Among 1023 nurses, 580 were assessed as having poor sleep quality. The 1-month prevalence of poor sleep was 56.7 % (95 % CI: 52.7–60.7 %). Of the 1023 participants, 315 suffered from both primary headache and poor sleep (comorbidity rate: 34.13 %), 120 suffered from both migraine and poor sleep (comorbidity rate: 11.73 %), 158 suffered from both TTH and poor sleep (comorbidity rate: 15.44 %), and 23 suffered from both CDH and poor sleep (comorbidity rate: 2.25 %)(see Fig. 1)

Fig. 1
figure 1

The comorbidity of primary headaches and poor sleep. The red line part represent the headache suffers, the black line part represent the poor sleep suffers and the grids part represent the comorbidity


The prevalence of poor sleep in nurses with each of the three types of headaches is shown in Fig. 2. The prevalence in the CDH group was highest [82.1 % (95 % CI: 68.1–96.1 %)], followed by the migraine group [78.9 % (95 % CI: 72.4–85.4 %)], and was lowest in the TTH group [59 % (95 % CI: 53.1–64.9 %)].

Fig. 2
figure 2

Comparison of the prevalence of poor sleep among nurses with different types of primary headaches and those without headaches.* P < 0.05

Demographic data for normal sleepers and poor sleepers are shown in Table 1. Univariate analysis suggested that rotating-shift nurses were more likely to suffer poor sleep than were day-shift nurses (rotating-shift: 60 %, day-shift: 50.6 %, P < 0.01). Suffering headache significantly increased the probability of being a poor sleeper (68 % vs. 47.3 %, P < 0.01).

Table 1 Comparison of demographic characteristics among subjects between normal sleepers and poor sleepers

The above factors were evaluated by multivariate logistic regression, which revealed that rotating shifts and suffering headache were independent risk factors for poor sleep. Rotating-shift work was associated with a 48.4 % increase in the incidence of poor sleep (AOR: 1.484, 95 % CI: 1.093–2.013, P < 0.05). Moreover, nurses with headache were more than two times more likely to suffer poor sleep than were nurses without headache (AOR: 2.518, 95 % CI: 1.931–3.283, P < 0.01).

Figure 3 shows that the prevalence rates of all three types of primary headache were significantly increased in the group with poor sleep (migraine: 21.2 % vs. 7.2 %; TTH: 27.9 % vs. 24.9 %; CDH: 4.1 % vs. 1.1 %; P < 0.05). Demographic characteristics and sleep disturbance were analysed by multivariate logistic regression for the different types of primary headache, revealing that the poor sleepers were 2.734 times (95 % CI: 1.7–4.215) as likely to suffer migraine, 1.75 times (95 % CI: 1.22–2.505) as likely to suffer TTH, and 6.467 times (95 % CI: 2.3–17.97) as likely to suffer CDH.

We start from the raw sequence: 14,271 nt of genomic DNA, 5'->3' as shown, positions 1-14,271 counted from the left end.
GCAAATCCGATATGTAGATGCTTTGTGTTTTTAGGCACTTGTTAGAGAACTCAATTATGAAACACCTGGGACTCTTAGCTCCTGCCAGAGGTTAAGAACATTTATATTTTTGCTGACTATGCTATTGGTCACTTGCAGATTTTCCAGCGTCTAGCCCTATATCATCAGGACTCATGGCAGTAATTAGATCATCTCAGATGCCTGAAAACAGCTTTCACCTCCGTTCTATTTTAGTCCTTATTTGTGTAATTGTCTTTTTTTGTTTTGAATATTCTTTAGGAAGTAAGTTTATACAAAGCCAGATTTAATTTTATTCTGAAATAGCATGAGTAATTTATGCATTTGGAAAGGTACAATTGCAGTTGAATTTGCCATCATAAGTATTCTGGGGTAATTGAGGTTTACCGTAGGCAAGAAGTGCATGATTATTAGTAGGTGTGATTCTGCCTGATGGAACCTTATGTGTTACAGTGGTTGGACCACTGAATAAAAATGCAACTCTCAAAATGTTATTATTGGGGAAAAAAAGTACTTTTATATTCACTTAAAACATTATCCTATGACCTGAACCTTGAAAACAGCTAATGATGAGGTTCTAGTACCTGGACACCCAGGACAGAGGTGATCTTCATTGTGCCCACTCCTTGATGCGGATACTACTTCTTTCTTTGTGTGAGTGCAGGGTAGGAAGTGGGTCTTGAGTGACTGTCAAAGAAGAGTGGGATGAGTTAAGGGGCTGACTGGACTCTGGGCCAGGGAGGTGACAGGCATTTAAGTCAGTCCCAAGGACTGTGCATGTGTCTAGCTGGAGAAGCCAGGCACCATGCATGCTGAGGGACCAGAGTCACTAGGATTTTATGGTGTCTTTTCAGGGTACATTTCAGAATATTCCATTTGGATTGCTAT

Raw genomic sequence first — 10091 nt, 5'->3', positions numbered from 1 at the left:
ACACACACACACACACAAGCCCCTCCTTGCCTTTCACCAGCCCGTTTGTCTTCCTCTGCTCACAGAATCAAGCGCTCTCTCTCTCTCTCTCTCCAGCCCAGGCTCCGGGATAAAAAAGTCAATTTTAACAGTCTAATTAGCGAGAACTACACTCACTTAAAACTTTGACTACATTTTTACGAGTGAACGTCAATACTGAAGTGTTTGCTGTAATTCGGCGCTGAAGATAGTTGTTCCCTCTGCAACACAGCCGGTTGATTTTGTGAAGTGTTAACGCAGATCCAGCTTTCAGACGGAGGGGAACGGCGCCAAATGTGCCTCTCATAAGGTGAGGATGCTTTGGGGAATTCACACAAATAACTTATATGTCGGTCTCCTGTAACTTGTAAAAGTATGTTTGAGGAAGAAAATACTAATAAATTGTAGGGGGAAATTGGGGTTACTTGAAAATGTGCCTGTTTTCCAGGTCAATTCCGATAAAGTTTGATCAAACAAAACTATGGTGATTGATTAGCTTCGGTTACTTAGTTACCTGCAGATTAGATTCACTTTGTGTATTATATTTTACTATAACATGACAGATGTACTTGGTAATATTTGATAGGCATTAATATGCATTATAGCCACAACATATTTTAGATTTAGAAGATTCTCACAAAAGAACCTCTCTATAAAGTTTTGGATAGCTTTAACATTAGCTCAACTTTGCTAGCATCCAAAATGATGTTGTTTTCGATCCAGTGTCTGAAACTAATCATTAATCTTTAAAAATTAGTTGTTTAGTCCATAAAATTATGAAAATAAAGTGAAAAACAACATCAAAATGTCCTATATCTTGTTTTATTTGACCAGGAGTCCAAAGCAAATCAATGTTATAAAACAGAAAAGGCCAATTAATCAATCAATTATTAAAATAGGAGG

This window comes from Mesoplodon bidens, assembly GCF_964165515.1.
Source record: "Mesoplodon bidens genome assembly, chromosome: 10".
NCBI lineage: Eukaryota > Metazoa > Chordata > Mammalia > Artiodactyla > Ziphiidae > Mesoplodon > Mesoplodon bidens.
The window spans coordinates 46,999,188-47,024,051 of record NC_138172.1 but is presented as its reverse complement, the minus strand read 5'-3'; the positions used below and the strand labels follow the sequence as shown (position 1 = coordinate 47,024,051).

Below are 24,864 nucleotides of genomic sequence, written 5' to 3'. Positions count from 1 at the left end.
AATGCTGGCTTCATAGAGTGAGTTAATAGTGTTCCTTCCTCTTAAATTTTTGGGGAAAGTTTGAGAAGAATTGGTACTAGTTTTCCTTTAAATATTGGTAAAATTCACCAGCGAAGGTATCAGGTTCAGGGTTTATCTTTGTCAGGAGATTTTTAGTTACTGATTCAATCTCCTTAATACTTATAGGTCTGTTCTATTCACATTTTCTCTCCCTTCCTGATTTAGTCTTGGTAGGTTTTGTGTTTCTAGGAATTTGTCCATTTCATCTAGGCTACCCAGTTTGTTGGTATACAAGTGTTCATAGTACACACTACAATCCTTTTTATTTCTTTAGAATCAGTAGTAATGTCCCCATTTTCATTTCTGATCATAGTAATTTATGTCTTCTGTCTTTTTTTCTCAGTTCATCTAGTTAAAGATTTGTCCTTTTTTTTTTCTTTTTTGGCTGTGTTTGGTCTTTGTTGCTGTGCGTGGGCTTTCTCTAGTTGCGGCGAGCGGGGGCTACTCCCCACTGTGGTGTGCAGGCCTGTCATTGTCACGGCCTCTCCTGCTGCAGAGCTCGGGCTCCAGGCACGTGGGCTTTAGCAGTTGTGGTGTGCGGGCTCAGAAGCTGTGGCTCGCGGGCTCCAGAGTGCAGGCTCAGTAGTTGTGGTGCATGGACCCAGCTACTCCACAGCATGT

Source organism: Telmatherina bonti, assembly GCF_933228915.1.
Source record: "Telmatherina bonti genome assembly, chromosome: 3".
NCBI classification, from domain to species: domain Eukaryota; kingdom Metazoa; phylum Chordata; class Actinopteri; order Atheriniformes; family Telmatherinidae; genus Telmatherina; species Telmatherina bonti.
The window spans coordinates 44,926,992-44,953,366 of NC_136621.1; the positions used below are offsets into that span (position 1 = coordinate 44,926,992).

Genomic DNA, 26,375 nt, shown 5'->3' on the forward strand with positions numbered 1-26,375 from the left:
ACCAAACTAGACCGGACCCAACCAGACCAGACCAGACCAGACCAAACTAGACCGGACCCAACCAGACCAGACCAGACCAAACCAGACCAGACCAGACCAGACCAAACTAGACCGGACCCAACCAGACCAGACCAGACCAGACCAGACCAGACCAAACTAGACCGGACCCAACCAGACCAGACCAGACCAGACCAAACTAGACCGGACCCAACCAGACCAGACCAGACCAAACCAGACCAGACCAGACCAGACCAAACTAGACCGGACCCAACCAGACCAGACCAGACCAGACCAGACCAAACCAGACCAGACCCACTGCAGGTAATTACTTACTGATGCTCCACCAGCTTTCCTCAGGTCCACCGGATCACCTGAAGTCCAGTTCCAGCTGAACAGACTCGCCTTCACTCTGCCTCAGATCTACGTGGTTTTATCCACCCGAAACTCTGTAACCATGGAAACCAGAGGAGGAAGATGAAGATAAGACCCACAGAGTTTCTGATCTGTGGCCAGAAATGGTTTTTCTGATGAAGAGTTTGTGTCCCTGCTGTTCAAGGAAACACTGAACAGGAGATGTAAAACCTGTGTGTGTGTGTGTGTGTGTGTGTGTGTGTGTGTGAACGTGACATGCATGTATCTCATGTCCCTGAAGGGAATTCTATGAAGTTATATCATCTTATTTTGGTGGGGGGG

Fig. 3
figure 3

Comparison of the prevalence of different types of headache between normal sleepers and poor sleepers. White space represent the normal sleepers and black lines represent the poor sleepers

The median attack frequency and headache intensity of the nurses who suffered from primary headaches were 2 days per month and 4, respectively. As shown in Table 2, poor sleep can influence headache frequency and intensity. Poor sleepers tended to have headache more frequently, but the difference was not significant. Compared with normal sleepers, nurses who suffered from poor sleep were 1.72 times more likely to have severe headache (OR: 1.72, 95 % CI: 1.14–2.57).

Table 2 The effect of poor sleep on headache frequency and headache intensity


This study, the first survey on the prevalence and factors associated with poor sleep among nursing staff in China, showed that the prevalence of poor sleep, as defined by a CPSQI score higher than 5, was 56.7 % [15], remarkably higher than the 8–30 % in the general population in China [3, 16]. By working rotating-shift schedules, individuals are exposed to work at the low point of their well-established circadian pattern, and their normal circadian systems are disrupted, which may ultimately result in poor sleep [7]. Many previous studies have shown that night work and an unstable shift schedule can impair mental health and lead to poor sleep [1719]. Our finding showed that shift work was an independent risk factor for poor sleep, in agreement with previous epidemiologic studies. In Iran, of 925 health care workers, 43.1 % complained of sleep problems. [20] In addition, Takayuki reported that the insomnia prevalence among nursing staff was three to four times higher than that in the general population in Japan [8]. This is the first assessment of the comorbidity rate of different types of primary headache and poor sleep among nursing staff. No similar data have been reported previously.